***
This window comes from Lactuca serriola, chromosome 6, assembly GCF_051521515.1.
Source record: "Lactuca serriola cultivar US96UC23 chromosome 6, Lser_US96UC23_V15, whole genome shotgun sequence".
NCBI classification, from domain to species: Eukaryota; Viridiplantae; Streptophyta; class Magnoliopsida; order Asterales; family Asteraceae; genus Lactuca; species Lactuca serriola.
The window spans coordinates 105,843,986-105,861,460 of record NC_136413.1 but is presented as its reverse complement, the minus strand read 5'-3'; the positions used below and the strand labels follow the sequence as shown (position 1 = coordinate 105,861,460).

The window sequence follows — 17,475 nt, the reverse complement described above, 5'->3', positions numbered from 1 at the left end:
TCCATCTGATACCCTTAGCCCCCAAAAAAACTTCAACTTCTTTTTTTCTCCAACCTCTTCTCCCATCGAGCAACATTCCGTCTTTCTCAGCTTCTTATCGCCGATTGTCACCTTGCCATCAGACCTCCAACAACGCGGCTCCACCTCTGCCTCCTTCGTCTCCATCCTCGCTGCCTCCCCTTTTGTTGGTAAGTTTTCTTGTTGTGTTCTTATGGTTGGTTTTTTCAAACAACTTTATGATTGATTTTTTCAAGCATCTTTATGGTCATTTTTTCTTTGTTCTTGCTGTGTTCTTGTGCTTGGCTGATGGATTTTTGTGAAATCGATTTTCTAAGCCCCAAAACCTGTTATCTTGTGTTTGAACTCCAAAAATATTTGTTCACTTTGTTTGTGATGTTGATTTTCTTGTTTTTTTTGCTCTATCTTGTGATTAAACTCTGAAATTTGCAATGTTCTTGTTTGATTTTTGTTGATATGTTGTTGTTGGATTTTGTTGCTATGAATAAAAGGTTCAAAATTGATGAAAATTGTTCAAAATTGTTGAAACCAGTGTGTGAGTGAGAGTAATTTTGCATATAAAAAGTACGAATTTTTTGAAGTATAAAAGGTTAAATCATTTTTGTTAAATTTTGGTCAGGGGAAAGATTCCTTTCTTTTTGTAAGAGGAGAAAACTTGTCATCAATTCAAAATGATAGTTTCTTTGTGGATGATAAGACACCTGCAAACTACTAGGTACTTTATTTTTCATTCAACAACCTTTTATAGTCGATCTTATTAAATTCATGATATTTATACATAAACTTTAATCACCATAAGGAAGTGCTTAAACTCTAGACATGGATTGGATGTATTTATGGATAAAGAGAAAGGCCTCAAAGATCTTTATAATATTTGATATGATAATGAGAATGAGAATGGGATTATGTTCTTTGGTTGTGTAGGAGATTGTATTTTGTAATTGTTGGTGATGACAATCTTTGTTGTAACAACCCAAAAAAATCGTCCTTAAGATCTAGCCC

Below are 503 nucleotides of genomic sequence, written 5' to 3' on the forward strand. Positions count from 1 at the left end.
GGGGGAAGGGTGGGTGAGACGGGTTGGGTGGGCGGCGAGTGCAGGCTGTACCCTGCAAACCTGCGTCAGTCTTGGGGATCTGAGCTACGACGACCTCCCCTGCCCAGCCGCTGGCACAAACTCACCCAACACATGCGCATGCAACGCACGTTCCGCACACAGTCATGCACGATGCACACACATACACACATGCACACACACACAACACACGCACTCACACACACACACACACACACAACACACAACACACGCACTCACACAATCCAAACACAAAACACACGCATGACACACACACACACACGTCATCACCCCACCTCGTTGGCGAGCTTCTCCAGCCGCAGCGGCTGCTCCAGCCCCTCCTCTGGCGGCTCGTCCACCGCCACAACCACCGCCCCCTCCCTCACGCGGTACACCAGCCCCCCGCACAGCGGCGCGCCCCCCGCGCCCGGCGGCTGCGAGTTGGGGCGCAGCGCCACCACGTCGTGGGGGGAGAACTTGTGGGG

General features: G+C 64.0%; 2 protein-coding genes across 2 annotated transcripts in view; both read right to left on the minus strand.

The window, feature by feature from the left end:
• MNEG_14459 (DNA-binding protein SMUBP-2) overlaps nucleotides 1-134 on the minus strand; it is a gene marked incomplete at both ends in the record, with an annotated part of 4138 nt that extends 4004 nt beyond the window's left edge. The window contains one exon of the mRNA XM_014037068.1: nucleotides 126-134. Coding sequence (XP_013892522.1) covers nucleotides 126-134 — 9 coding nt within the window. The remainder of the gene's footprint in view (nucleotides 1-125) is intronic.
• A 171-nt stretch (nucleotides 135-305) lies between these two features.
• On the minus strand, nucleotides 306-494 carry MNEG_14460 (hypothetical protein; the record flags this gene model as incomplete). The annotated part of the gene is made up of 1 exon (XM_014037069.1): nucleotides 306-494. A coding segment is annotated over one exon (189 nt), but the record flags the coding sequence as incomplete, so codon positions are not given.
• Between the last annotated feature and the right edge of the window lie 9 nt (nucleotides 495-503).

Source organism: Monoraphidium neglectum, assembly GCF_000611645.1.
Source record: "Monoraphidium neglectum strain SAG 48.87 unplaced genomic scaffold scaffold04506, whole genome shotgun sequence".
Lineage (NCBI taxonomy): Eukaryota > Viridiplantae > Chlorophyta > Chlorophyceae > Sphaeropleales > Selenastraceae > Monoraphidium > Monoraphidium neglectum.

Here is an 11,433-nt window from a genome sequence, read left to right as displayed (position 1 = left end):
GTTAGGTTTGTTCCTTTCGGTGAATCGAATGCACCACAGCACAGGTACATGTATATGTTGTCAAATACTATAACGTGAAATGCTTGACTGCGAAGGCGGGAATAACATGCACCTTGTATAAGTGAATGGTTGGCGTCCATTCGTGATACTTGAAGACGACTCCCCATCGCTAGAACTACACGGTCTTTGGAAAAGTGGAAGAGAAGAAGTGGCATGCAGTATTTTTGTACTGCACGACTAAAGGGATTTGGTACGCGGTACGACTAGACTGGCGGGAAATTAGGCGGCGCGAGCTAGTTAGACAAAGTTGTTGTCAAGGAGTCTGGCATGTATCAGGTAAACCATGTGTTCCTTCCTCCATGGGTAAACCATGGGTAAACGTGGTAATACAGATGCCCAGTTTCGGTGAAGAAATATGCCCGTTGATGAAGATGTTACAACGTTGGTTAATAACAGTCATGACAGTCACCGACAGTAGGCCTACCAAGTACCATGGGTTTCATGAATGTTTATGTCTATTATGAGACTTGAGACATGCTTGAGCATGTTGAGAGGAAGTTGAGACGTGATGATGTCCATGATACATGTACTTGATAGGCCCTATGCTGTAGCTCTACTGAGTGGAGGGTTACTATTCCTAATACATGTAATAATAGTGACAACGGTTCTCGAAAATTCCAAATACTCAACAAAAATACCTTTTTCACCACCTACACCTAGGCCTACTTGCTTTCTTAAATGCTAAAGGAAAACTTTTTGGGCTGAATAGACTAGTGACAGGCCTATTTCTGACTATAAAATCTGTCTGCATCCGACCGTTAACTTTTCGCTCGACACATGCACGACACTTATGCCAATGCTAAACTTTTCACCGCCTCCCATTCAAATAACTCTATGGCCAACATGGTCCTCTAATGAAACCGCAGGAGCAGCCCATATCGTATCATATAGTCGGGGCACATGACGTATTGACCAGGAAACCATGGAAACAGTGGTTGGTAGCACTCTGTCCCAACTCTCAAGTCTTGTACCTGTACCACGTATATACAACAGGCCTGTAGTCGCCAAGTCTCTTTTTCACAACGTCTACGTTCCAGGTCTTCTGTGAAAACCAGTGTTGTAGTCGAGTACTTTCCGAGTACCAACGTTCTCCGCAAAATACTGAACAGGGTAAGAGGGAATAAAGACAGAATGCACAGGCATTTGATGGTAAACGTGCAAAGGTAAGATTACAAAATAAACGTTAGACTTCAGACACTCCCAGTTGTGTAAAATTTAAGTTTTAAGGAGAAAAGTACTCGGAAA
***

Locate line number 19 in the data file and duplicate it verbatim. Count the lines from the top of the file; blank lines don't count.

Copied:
GTTAGGTTTGTTCCTTTCGGTGAATCGAATGCACCACAGCACAGGTACATGTATATGTTGTCAAATACTATAACGTGAAATGCTTGACTGCGAAGGCGGGAATAACATGCACCTTGTATAAGTGAATGGTTGGCGTCCATTCGTGATACTTGAAGACGACTCCCCATCGCTAGAACTACACGGTCTTTGGAAAAGTGGAAGAGAAGAAGTGGCATGCAGTATTTTTGTACTGCACGACTAAAGGGATTTGGTACGCGGTACGACTAGACTGGCGGGAAATTAGGCGGCGCGAGCTAGTTAGACAAAGTTGTTGTCAAGGAGTCTGGCATGTATCAGGTAAACCATGTGTTCCTTCCTCCATGGGTAAACCATGGGTAAACGTGGTAATACAGATGCCCAGTTTCGGTGAAGAAATATGCCCGTTGATGAAGATGTTACAACGTTGGTTAATAACAGTCATGACAGTCACCGACAGTAGGCCTACCAAGTACCATGGGTTTCATGAATGTTTATGTCTATTATGAGACTTGAGACATGCTTGAGCATGTTGAGAGGAAGTTGAGACGTGATGATGTCCATGATACATGTACTTGATAGGCCCTATGCTGTAGCTCTACTGAGTGGAGGGTTACTATTCCTAATACATGTAATAATAGTGACAACGGTTCTCGAAAATTCCAAATACTCAACAAAAATACCTTTTTCACCACCTACACCTAGGCCTACTTGCTTTCTTAAATGCTAAAGGAAAACTTTTTGGGCTGAATAGACTAGTGACAGGCCTATTTCTGACTATAAAATCTGTCTGCATCCGACCGTTAACTTTTCGCTCGACACATGCACGACACTTATGCCAATGCTAAACTTTTCACCGCCTCCCATTCAAATAACTCTATGGCCAACATGGTCCTCTAATGAAACCGCAGGAGCAGCCCATATCGTATCATATAGTCGGGGCACATGACGTATTGACCAGGAAACCATGGAAACAGTGGTTGGTAGCACTCTGTCCCAACTCTCAAGTCTTGTACCTGTACCACGTATATACAACAGGCCTGTAGTCGCCAAGTCTCTTTTTCACAACGTCTACGTTCCAGGTCTTCTGTGAAAACCAGTGTTGTAGTCGAGTACTTTCCGAGTACCAACGTTCTCCGCAAAATACTGAACAGGGTAAGAGGGAATAAAGACAGAATGCACAGGCATTTGATGGTAAACGTGCAAAGGTAAGATTACAAAATAAACGTTAGACTTCAGACACTCCCAGTTGTGTAAAATTTAAGTTTTAAGGAGAAAAGTACTCGGAAA